Many hands have been wrung about the plight of overextended kids. In their attempts to become well rounded as individuals and well liked by college admissions officers, youngsters from grammar school to high school barely have time for play, let alone relaxation. But between homework and music lessons, soccer practice and SAT prep, some parents and their kids are scheduling a new set of appointments. These commitments, however, are less likely to be monitored by coaches and instructors than by the aestheticians, masseurs and nutritionists at the growing number of day spas and resorts that cater to young people. "Kids are under such stress now at school with life the way it is," says Marla Rohwer of Highland, N.Y., who recently accompanied her daughter Sarah, 15, to a massage at SPAhhhT, a facility for those 17 and younger at the Hyatt Regency Hill Country Resort & Spa outside San Antonio, Texas. "It's a lot of money, but for a special treat for a birthday, or if you're in pain, why not?"
Why not, indeed. Formerly the domain of overstressed or overpampered adults, spas have begun aggressively wooing the under-18 set. Offering specially designed massages, facials, hair braiding and glitter manicures for teens, they are hoping to cash in on adolescents' disposable income and limitless ability to obsess about their appearance. "So much of the media is filled with beautiful girls who have beautiful skin," says Breanna Ellis, 15, who gets a facial at the Belle Visage Day Spa in Studio City, Calif., every six weeks. "Young girls like myself are pressured to be beautiful in society or we don't feel like we belong."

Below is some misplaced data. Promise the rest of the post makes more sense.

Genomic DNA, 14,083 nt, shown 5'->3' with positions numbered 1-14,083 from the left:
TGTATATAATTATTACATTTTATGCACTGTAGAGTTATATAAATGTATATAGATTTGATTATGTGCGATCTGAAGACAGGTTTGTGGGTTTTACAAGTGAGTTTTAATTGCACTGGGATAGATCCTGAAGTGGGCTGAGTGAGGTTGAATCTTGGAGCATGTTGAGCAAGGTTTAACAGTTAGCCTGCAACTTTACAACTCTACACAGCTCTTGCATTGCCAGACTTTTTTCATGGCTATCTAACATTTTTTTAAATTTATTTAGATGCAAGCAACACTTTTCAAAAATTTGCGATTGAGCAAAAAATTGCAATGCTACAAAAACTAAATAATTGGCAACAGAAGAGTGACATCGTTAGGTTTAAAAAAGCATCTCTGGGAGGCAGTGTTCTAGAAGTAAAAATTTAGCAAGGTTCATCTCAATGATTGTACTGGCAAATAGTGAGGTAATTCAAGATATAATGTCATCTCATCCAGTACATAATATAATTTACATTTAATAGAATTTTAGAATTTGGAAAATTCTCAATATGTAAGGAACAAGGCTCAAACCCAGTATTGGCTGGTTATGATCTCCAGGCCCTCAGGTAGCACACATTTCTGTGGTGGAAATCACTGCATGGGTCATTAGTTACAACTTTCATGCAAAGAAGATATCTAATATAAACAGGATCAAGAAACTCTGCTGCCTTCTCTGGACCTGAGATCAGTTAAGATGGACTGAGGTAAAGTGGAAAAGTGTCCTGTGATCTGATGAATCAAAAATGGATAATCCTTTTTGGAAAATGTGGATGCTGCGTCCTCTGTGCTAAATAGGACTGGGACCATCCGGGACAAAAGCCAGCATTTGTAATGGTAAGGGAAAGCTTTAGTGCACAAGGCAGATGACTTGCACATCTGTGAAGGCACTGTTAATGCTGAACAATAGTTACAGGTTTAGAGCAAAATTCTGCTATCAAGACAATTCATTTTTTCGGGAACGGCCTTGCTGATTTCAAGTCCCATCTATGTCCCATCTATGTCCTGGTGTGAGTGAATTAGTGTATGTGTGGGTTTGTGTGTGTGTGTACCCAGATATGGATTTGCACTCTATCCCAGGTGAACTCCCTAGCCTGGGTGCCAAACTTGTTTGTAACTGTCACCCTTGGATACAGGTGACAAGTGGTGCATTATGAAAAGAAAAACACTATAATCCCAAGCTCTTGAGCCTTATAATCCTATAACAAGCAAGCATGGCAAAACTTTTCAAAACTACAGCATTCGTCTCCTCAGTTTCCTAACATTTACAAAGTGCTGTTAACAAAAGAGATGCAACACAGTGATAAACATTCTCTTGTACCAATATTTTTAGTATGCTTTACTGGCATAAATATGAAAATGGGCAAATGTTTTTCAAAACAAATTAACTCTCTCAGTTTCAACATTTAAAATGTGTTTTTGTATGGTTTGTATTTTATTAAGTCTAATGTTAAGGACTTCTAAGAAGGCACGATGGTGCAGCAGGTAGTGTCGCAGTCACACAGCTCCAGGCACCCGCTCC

There are currently 33 million teens in this country, and last year, according to Teenage Research Unlimited, they spent a total of almost $20 billion on health-and-beauty products. The nearly 10,000 spas operating in the U.S. are determined not to let all that money be squandered on Clearasil or do-it-yourself hair dye.
Vacation resorts, mindful of the increased desire for family excursions, are also adding services for children and teens. "People used to come alone, but that's really changed since 9/11. Now they want to bring the whole family," says Suzanne Holbrook, executive spa director at the newly opened Ritz-Carlton Hotel in Orlando, Fla., where the spa offers acne-treatment facials, fizzing salt manicures and other teencentric services. "There's been a real boom, and it's being felt throughout the hotel industry." Over Memorial Day weekend, the San Antonio Hyatt Regency opened SPAhhhT after being deluged by requests from parents. Since then, nearly 700 kids have visited, indulging in 25-minute facials at $40 a session and henna tattoos ranging from $4 to $20, depending on the design. As opposed to the Zen-like calm of the resort's adult spa, SPAhhhT's treatment rooms are tricked out in psychedelic colors and play disco music. Hyatt has started similar programs at eight of its other hotels.